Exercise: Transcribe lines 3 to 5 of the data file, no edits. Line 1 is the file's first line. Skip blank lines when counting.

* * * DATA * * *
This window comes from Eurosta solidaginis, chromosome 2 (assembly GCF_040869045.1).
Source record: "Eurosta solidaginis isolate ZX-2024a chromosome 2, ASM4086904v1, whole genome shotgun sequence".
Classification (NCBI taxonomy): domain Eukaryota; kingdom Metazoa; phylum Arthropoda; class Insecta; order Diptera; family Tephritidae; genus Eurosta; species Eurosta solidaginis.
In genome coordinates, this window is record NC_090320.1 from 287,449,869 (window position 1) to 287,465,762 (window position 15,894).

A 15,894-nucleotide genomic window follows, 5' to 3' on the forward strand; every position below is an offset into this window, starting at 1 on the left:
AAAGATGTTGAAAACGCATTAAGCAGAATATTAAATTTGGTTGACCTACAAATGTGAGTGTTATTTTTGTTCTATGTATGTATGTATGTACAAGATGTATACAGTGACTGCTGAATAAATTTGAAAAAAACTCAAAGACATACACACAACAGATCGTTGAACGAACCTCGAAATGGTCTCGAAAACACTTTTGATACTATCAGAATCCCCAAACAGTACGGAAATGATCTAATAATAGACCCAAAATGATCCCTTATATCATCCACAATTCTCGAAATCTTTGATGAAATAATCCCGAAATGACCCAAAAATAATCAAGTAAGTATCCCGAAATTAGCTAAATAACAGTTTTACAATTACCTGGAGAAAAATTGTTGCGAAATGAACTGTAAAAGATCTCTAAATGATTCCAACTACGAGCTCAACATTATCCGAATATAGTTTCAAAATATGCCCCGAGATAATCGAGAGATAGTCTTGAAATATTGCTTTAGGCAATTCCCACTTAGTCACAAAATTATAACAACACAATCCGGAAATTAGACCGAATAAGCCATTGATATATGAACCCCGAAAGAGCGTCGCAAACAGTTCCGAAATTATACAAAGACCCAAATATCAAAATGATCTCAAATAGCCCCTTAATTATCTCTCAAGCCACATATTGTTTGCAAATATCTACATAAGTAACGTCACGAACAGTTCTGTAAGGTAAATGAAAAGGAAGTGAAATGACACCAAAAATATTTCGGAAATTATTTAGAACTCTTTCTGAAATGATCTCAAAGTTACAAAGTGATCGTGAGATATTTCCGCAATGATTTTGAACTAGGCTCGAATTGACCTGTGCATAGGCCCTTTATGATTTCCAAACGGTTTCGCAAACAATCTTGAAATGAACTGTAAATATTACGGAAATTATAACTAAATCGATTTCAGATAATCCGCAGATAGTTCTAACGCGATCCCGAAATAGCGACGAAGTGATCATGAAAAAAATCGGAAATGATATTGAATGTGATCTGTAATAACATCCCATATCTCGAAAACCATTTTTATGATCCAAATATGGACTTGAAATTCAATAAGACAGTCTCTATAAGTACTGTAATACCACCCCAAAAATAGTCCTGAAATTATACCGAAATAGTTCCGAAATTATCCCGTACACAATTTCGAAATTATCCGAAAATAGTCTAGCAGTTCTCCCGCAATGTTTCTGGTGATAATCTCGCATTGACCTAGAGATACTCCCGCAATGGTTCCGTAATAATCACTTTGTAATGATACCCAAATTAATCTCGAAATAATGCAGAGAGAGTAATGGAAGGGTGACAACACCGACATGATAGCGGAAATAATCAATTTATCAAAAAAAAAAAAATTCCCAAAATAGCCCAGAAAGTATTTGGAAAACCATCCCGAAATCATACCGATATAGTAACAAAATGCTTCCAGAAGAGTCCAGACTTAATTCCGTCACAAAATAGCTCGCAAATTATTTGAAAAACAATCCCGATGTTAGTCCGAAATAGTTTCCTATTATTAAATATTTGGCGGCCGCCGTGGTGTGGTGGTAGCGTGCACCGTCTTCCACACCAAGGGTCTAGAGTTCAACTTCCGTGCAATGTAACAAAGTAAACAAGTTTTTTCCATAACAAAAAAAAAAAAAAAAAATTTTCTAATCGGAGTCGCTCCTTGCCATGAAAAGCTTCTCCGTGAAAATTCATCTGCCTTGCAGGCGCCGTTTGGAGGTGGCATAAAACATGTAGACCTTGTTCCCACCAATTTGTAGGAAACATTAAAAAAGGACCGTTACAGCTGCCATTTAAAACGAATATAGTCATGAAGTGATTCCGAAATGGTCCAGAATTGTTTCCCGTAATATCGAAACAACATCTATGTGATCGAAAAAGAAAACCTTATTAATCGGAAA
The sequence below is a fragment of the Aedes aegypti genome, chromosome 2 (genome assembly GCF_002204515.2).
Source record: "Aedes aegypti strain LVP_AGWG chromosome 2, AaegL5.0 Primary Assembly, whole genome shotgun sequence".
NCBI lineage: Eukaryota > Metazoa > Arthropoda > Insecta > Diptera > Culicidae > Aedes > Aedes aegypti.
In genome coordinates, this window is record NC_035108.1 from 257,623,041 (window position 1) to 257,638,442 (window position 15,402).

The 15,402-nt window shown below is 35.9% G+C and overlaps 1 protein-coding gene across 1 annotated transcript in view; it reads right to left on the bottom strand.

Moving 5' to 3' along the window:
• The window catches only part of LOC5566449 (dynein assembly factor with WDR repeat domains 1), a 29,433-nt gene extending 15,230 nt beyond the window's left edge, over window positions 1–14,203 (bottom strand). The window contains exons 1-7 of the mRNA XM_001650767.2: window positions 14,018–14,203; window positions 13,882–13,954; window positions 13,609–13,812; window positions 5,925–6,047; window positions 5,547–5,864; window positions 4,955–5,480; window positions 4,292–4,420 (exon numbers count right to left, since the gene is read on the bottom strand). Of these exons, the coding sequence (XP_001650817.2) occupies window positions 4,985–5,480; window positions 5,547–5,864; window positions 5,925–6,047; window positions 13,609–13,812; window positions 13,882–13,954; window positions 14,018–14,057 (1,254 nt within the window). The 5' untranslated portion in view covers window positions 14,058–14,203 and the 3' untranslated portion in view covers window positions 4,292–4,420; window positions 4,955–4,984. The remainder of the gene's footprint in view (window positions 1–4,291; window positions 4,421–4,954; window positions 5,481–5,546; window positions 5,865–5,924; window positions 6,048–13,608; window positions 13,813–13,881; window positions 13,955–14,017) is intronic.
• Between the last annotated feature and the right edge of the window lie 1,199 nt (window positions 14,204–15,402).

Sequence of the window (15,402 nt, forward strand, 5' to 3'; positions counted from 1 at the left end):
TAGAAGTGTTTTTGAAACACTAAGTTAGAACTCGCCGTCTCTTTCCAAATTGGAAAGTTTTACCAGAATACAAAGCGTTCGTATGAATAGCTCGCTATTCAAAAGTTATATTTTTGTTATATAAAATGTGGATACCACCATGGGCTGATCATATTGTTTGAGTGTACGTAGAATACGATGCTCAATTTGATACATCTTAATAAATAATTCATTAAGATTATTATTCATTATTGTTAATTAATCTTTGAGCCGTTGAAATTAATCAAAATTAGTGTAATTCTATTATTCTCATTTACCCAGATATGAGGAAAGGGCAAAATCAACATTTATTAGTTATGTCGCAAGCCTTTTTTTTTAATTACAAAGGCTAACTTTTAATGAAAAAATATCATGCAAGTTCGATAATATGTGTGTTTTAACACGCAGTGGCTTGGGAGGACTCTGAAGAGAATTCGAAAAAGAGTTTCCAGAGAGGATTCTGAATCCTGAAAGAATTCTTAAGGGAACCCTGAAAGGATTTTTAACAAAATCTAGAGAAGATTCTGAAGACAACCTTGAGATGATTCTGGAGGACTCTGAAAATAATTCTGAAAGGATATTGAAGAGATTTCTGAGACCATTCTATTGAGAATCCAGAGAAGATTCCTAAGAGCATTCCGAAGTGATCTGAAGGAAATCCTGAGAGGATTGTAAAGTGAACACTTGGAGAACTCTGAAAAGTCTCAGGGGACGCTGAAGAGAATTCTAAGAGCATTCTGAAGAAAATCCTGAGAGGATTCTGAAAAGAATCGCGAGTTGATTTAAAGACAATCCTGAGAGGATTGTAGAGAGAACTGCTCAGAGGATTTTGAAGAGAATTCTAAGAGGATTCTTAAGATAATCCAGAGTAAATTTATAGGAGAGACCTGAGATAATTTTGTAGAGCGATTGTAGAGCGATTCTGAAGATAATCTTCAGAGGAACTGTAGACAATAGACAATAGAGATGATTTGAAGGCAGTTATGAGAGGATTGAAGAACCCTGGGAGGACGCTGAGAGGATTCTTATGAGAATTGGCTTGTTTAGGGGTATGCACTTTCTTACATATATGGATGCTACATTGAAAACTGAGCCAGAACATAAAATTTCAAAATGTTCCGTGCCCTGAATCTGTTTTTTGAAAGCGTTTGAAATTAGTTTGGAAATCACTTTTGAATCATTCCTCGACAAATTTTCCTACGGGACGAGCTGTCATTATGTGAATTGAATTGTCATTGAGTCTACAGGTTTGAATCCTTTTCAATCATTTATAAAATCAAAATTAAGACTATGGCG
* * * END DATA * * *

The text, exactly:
Classification (NCBI taxonomy): domain Eukaryota; kingdom Metazoa; phylum Arthropoda; class Insecta; order Diptera; family Tephritidae; genus Eurosta; species Eurosta solidaginis.
In genome coordinates, this window is record NC_090320.1 from 287,449,869 (window position 1) to 287,465,762 (window position 15,894).

A 15,894-nucleotide genomic window follows, 5' to 3' on the forward strand; every position below is an offset into this window, starting at 1 on the left: